Relaxation Response and Abdominal Breathing
The Relaxation Response is the opposite of the Stress
Response and is
essential in counteracting the problematic stress in your life. Each of
these responses are parts of the Autonomic Nervous System; the Parasympathetic
(relaxation) and the Sympathetic (increased activity, tension).
One of the most effective ways to elicit the Relaxation Response is to learn
to breathe abdominally. Start by lying down on you back with your legs bent
and your feet flat on the floor. Put one hand on your chest and one hand
on your abdomen and inhale slowly allowing your abdomen to expand outward.
It is helpful to imagine your stomach expanding like a balloon as you breathe
in. Obviously, you could just push your stomach muscles out which would look
the same, but you would not be breathing abdominally and you would not be
using your diaphragm.
Start your practice by spending 5-10 minutes a day breathing abdominally
and gradually increase the time as you become more comfortable with the
process. Work up to 20 minutes at least once a day. Once you can maintain
the breathing for that period of time you will notice just taking 3 or
4 deep breaths will bring on the relaxation response.
The diaphragm moves downward when you inhale, so the stomach muscles
will move outward. The diaphragm relaxes and moves upward on the exhale,
you don't have to "force the air out," the diaphragm does that
for you naturally.
There is another aspect to abdominal breathing which you want to pay attention
to; breathe slowly. Normal breathing is somewhere between 12 and 16 breaths
per minute; hyperventilation can be 25 or even 40 breaths per minute. When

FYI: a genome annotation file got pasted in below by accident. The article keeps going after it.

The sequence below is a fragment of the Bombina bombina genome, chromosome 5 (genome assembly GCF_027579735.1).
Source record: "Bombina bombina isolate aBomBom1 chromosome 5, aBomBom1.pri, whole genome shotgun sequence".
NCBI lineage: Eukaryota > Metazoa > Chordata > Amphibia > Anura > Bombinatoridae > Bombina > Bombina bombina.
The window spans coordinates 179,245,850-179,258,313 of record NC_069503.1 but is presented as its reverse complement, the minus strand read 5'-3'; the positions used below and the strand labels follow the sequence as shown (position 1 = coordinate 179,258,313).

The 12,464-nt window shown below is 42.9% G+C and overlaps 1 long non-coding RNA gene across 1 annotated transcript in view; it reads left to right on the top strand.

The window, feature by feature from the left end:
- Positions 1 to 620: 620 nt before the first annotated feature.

doing abdominal breathing your goal is to decrease your breathing rate to
2 or 3 breaths per minute. But initially just focus on just getting the technique
down. Your first goal is to slow your breathing down to somewhere between
6 and 10 breaths per minute.
So, when you breathe abdominally, consciously slow down your breathing,
if you don't you will almost be hyperventilating since you get 10 times
the amount of air in your lungs when breathing abdominally as compared
to breathing thoracically (chest only).
After you breathe abdominally for a few minutes your body starts to respond,
starts to relax--let that happen. Don't work at it just let it happen.
In the beginning some people have the sensation that they are not getting
enough air and feel compelled to take a deep upper chest breath like a "sigh." The
sensation of "not getting enough air" seems to be related to
a change of physiology, from tense to relaxed.
If you feel compelled to take a deep breath, it is an indication your
normal mode of breathing may approximate hyperventilation. As best you
can, resist the temptation to do this. In time, with practice, this sensation
will pass. And...rest assured, you are getting enough air. In fact, when
you breathe abdominally you bring CONSIDERABLY more air into your lungs
than when you breathe only with your chest.
Unless you are a singer or musician, this type of breathing may feel
strange at first. This simply means it is new to you, so be willing to
give yourself some time to become accustomed to the sensations. Some concentration
is required, and as you breathe abdominally you will feel some physiologic
changes, e.g. heaviness in the body, drowsiness, and calmness. All these
sensations will increase as you practice relaxation and by focusing your
mind on them you can encourage these sensations and the relaxation they